The notion that financials can lead the way in terms of higher earnings in 2013 is more than a bit speculative, at least to this banking maven turned housing banker.  First and foremost, the US commercial banking sector has largely retraced lost ground in terms of regaining pre-crisis levels of operating income.  With ROEs in high single digits and little revenue growth, what mechanism will drive bank earnings in 2013?   And with a flat economy and so-so consumer spending activity, it seems a little exuberant to say that financials will continue to grow earnings as a multiple of flat revenue.  Indeed, volume growth is so poor in the banking sector that rising dividends are starting to actually result in negative retained earnings.

The chart below shows net operating income, dividends and retained earnings for all US banks at year end 2012, according to the FDIC.  Notice that banks are now paying out in dividends an amount that is in excess of NOI, resulting in negative retained earnings.  So much for all of that talk in Washington about higher bank capital levels.  If the largest banks are not able to grow revenues, then there is no way to build higher capital levels without radically shrinking the balance sheets of the banks.  

One of the biggest reasons that banks have been able to pay-out capital to shareholders via dividends is a general reduction in risk.  Risk weighted assets reported by the largest banks have been falling as have defaults and related loan loss reserves, resulting in higher capital levels – at least for now.  Off balance sheet leverage continues to run off with the non-agency mortgage sector.  The noxious combination of Basel III, Dodd-Frank and the state AG settlement also means that banks are providing much less credit to support the US economy.   You cannot have an asset bubble – or job growth -- in a classical sense without credit growth.  And bank lending volumes are actually falling.  Yes, falling.  Yet we have row upon row of Wall Street economists and analysts predicting near-double digit growth in bank earnings in 2013.  Hmmm.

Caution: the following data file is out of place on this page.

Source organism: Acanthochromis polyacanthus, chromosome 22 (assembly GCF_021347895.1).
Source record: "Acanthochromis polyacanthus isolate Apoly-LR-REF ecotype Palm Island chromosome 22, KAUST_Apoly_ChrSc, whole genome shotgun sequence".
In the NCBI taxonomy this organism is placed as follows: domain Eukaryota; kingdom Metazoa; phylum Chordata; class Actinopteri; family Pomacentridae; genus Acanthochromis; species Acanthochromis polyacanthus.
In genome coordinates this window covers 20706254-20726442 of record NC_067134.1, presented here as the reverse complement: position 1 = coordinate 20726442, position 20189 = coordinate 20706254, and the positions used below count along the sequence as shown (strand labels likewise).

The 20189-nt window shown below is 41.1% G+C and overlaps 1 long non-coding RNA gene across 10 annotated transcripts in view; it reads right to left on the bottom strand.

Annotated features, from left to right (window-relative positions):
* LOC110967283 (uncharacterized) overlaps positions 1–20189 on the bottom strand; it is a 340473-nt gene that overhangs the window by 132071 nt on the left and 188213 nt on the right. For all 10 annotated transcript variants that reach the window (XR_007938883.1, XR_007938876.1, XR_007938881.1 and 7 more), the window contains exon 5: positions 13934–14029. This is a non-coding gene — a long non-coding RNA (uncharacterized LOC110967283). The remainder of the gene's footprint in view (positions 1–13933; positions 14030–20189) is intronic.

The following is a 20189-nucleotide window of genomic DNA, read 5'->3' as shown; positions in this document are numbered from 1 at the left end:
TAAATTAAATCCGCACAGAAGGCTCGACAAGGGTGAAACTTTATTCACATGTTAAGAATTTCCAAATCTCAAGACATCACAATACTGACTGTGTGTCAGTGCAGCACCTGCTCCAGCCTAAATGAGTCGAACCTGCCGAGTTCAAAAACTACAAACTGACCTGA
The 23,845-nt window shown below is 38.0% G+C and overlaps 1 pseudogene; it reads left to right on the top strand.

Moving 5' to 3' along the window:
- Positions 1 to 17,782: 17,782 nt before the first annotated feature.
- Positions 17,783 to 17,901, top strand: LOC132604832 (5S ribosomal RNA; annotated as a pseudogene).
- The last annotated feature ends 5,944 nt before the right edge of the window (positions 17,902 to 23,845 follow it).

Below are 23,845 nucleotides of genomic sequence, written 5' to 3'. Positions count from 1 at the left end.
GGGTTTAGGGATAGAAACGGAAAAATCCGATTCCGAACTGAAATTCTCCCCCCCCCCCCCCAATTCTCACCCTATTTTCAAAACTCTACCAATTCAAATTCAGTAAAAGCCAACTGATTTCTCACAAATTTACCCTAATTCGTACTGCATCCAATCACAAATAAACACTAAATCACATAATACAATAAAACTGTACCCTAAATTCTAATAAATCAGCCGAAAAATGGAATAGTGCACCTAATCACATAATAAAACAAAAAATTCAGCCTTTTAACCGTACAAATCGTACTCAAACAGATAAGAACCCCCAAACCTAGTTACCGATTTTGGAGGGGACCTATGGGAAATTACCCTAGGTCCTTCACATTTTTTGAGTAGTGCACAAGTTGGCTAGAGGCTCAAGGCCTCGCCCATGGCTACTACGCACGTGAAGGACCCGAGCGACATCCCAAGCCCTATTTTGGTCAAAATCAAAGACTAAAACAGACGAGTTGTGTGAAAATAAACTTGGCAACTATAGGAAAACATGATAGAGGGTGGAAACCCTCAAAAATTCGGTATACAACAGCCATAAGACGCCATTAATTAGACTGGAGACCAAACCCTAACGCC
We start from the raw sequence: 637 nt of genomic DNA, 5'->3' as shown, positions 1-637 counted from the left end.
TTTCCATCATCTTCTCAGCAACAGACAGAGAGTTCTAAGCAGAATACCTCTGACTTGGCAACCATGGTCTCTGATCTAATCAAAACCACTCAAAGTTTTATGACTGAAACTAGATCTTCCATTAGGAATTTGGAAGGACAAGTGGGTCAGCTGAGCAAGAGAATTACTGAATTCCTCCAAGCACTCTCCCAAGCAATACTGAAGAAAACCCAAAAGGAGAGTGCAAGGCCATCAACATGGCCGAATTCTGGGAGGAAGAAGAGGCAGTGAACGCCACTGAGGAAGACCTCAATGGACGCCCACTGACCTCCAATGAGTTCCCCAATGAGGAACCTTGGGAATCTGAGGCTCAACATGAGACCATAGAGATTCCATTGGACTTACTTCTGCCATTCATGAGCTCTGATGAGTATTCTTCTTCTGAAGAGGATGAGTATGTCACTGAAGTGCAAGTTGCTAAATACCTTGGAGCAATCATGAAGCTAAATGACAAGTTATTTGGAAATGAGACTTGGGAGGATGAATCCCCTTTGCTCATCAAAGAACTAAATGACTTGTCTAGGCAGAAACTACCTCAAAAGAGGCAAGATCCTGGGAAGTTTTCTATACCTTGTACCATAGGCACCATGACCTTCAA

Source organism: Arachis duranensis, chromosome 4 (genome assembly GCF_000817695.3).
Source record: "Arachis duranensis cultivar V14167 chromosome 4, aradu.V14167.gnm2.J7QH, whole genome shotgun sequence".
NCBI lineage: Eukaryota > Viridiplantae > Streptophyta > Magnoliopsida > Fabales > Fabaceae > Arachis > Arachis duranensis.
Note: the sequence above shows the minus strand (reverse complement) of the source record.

These seemingly conflicting indicators, of rising earnings and flat to down revenues and credit volumes at banks, should be of concern to financial analysts and fiduciaries.  But since many of the prognosticators who contribute to industry earnings estimates are, in fact, economists, this is not a problem.   We can simply assume that bank earnings can continue to rise more quickly than bank revenues based upon cost cutting, layoffs and other short-term expedients.  Problem solved -- at least until the economist too joins the ranks of the “redunzl,” to recall composer Frank Zappa.  

Of course, with financials up double-digits for the year and the US economy showing signs of going into its now familiar fade after a strong Q1 performance, it is time to ask whether or not the gains should be taken from the table – with or without the Fed’s QE continuing.  Or imagine you have a 40% gain on an REO property you bought in 2009.  Do you take the cash off the table now or let it ride?